Born in Uruguay and living in New York, Marco Maggi is known for ambitious installations made from thousands of reams of paper, stacked, scattered, and slumped about the gallery. The reams have minute incisions on their surfaces and the flaps of paper are bent into delicate arches and some bewilderingly complex architectural forms. The overall effect is of a cross between the ancient ruins of pre-Columbian civilizations and computer circuitry, suggesting the growing obsolescence of paper in communication. The scores of blank pages alternately serve as reminders of potential expression. Maggi has exhibited nationally and internationally, including biennials in Korea, Havana, Sao Paulo, and is in the collections of the Museum of Modern Art in New York, Museum of Fine Arts in Boston, The Kemper Museum of Contemporary Art in Kansas City, and many noted private collections.
Veteran Californian artist Nancy Rubins creates monumental and tumultuous sculptures of hundreds of plane parts lashed together. Her sculptures are industrial wreckage spiraling out of control, maelstroms of painted steel and cable. On exhibition is a giant piece of paper treated entirely with graphite so that it appears to be a sheet of buckled, torn metal pinioned to the wall by unseen forces. The graphite drawings are an extension of Rubin's interest in Industrial detritus exhibited on a monumental scale. Nancy Rubins has exhibited internationally, with solo shows at the Miami Art Museum, The Museum of Modern Art, The Venice Biennale, and The Drawing Center.
Andy Warhol's production spanned countless media, from screen printing to film to his most notable work, himself. On view in Paper Trails is a sheet of his well known Jersey Cows wallpaper made for Warhol's seminal 1971 exhibition at the Whitney. Just as he did to film and the silkscreen, Warhol here elevates wallpaper to the realm of a high art medium. The wallpaper can serve as both a backdrop upon which to hang other work, or as a featured artwork. These dual roles highlight the tension between rarified art object and mass produced consumer object inherent in Warhol's factory made artworks.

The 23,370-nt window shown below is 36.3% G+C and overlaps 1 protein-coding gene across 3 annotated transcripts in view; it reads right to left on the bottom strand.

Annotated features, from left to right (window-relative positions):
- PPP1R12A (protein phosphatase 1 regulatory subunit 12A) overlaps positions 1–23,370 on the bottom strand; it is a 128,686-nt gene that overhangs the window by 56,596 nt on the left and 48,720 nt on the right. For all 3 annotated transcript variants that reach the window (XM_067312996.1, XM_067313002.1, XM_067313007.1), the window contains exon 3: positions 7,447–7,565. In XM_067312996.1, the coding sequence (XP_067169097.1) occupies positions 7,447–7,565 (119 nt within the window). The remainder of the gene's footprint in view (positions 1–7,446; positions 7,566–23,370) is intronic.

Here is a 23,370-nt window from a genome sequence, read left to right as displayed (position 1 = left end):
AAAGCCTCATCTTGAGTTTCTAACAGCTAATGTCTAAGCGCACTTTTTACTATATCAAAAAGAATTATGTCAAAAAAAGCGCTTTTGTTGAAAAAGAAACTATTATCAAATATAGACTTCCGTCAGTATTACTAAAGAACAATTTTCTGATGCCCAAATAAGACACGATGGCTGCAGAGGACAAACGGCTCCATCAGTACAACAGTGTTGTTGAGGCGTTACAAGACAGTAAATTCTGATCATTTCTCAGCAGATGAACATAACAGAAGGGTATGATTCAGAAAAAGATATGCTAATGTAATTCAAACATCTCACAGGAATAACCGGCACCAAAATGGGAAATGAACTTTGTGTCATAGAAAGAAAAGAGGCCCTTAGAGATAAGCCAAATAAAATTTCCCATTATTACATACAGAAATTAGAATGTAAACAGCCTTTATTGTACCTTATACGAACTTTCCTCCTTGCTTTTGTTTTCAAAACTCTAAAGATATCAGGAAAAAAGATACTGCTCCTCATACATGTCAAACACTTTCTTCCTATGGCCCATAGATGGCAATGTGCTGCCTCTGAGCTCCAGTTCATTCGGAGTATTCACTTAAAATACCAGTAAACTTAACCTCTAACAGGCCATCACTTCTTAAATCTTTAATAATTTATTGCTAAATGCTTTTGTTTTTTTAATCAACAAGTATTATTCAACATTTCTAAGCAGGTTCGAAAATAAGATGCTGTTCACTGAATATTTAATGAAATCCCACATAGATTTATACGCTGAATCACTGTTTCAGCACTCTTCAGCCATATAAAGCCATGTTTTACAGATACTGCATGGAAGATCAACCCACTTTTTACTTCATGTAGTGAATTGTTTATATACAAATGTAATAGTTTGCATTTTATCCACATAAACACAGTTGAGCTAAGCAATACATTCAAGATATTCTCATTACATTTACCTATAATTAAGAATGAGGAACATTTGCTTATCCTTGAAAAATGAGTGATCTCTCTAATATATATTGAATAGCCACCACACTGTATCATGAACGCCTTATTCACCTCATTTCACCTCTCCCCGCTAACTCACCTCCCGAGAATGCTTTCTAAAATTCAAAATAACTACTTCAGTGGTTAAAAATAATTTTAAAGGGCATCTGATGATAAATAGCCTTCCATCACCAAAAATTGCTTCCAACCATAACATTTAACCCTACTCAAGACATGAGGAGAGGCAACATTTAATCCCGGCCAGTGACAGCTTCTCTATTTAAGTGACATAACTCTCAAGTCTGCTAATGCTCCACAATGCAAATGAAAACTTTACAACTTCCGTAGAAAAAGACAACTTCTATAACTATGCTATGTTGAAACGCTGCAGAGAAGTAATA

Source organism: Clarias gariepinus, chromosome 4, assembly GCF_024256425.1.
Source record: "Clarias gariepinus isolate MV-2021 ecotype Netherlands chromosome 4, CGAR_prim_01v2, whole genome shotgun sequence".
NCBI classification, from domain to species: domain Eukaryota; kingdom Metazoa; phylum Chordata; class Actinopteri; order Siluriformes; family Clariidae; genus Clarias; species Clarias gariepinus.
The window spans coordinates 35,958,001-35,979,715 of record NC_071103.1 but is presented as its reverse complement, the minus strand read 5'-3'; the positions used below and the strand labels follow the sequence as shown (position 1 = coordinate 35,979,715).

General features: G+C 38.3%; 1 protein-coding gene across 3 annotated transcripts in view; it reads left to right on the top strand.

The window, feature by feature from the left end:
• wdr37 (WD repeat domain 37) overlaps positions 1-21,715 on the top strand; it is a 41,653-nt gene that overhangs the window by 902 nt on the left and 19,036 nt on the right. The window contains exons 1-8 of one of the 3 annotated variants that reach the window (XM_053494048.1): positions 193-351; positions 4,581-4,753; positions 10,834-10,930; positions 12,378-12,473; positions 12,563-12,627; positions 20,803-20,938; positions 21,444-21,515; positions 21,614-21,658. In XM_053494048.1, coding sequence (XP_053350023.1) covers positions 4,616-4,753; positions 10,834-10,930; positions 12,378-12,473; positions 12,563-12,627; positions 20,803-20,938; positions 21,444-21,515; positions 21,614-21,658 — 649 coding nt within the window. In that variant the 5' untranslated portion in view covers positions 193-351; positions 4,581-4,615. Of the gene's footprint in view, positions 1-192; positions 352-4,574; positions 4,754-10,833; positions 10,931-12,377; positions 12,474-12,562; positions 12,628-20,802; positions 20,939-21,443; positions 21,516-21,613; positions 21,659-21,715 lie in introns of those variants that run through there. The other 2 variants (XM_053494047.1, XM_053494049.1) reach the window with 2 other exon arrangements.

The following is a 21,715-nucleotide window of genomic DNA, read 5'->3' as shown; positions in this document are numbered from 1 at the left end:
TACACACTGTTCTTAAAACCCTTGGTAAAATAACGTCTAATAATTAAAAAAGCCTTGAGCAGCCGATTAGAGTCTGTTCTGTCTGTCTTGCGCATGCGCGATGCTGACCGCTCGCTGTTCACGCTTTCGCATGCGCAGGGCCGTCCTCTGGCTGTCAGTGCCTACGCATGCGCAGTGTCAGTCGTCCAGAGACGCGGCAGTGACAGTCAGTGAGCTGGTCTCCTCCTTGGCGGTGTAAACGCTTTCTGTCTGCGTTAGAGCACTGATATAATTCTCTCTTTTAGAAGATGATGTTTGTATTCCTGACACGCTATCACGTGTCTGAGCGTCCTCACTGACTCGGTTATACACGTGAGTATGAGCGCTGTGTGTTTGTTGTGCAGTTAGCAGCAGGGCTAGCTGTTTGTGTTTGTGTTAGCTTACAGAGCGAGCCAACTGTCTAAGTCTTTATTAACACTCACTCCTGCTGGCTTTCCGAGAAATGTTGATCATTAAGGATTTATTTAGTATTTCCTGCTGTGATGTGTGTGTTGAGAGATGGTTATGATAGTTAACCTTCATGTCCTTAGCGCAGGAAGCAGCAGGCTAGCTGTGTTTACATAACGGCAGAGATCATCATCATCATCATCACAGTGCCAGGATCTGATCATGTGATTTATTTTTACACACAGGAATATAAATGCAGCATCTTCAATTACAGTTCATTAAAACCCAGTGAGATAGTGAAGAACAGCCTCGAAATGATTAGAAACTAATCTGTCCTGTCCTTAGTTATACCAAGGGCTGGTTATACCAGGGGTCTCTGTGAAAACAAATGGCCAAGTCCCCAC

Seattle artist Dan Webb marries wicked humor with expert craftsmanship to critically address the foibles of modern life. On view in Paper Trails will be a series of drawings dealing with inability to communicate. Cut out figures declaim their thoughts in text bubbles that are cut into jumbles of tangled paper; has the medium become confused with the message? The characters in Webb's drawings struggle in futility to bridge the gap between dimensions, their 2D bodies aspiring to 3D stature. But as with many of Webb's works, these imply that the complexities of life are insurmountable. Webb has exhibited at galleries across the country and is in the collections of the Seattle Art Museum, Bank of America, and the Altiods Curiously Strong Collection.
Austrian Artist Franz West is a master of the anti-aesthetic. His work, often intentionally unattractive, works on the viewer's body, encouraging physical participation or revulsion. West came of age artistically at the height of Viennese Actionism, when Hermann Nitsch was shocking bourgeoisie culture with grotesque performances utilizing the blood and guts of slaughtered livestock. West turned his back on such histrionics, focusing instead on the psychological effects of his slap-dash creations. On view in Paper Trails will be a small collage painted on newsprint with small bits of paper detritus affixed to the surface. There is not an ounce of preciousness to West's collages, where materials are irreverently treated as limitless in abundance. Such works assert themselves in a rarified environment. West has exhibited widely over three decades including two Documantas in Kassel, Germany, four Venice Biennales, and solo shows in major museums around the globe.